How to make Cash Outs Work


If you can keep a steady flow of new students coming in, an ideal situation is high cash outs and high monthly billing.  정보이용료 현금화 This is being accomplished by some schools that take a somewhat unconventional approach to their cash out and upgrade strategies. This may seem to contradict my previous suggestion that monthly tuition is the lifeblood of the school, but it doesn’t. What makes this work for the long haul is the high monthly billing. This is simply a different and somewhat riskier way of getting a high monthly cash flow and high cash outs.

It’s no secret that students are at a high risk for dropping out in the first 90 days. Coming to class twice a week adds a new stress to life for a student, and it takes a little time to get in the habit. For this reason, there is a fiscal logic for attempting to cash out students during this period, because a percentage of them will stop attending anyway; and when they stop, so does your cash flow from them. The danger is in cashing out all of your new students and not having new ones coming in or a way to get the cashed-out students paying again.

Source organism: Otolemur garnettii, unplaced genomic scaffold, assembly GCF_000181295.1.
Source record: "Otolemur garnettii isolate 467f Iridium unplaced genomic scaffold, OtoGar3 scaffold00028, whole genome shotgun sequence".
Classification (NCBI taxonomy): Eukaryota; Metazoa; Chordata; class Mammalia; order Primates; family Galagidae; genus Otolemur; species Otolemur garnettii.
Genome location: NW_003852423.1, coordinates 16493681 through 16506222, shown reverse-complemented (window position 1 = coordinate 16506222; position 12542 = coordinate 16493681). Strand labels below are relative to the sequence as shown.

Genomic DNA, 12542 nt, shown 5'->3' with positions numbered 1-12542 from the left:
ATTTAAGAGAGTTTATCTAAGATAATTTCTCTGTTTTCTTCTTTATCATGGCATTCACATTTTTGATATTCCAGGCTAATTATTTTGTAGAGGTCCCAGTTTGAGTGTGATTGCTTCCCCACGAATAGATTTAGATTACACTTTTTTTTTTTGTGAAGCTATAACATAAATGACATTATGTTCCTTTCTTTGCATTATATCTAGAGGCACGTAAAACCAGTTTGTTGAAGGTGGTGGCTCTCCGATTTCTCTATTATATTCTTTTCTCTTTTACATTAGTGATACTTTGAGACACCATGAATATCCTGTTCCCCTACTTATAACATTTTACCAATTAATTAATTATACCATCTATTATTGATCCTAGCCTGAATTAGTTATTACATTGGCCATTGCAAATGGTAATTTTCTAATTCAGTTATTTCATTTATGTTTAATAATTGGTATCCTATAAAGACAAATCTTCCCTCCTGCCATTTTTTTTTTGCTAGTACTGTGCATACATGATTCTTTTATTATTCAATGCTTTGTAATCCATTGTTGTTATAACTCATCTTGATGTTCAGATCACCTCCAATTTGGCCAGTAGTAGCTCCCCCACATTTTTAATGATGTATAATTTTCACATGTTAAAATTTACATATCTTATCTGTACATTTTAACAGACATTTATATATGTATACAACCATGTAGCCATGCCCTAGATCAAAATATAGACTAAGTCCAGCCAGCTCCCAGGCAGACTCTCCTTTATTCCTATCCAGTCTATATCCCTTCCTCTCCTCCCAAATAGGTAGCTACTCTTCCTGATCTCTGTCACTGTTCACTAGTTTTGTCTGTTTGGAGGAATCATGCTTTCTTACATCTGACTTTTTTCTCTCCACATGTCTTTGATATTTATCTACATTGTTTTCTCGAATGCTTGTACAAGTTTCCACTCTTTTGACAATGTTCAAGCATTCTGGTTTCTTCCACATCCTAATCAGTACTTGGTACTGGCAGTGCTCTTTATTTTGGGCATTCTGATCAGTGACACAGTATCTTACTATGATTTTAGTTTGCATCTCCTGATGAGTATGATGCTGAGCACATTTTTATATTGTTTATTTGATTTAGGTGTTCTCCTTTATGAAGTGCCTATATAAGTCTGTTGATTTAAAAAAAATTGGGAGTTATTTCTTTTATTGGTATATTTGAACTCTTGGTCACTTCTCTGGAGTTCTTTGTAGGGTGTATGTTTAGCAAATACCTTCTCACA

Here is a strategy that works remarkably well. Again, be careful, because it can blow up in your face big time, and it has been the ruin of many schools. You can’t just cash students out. You must work the upgrades and market for new students just as hard as the cash outs.

Cashing Out The first Program

Let’s say your students join on a 12-month agreement that is $199 down and $150 per month for 11 months, which totals $1, 849. That would be your base tuition with no discounts. Some students will take this offer.

You also offer a 10-percent discount for early payment, which might be five equal monthly payments of $332, which totals $1, 660.

You offer a third choice, which is $1, 399 in full, a $450 savings over the monthly option. This is the program you may really want your students to take and, with this kind of savings, many will. Let’s compare some numbers to illustrate the pros and cons of this.

If 10 students join in a month on the standard $199 down and $150 per month program, you will get $1, 990 in down payments, and your monthly cash flow technically should increase by $1, 500. I say technically because no one collects 100 percent of their monthly tuition. The reality is that some students will drop out, while others will bounce their payment so, with each passing month, that $1, 500 that was supposed to come to you will dwindle.

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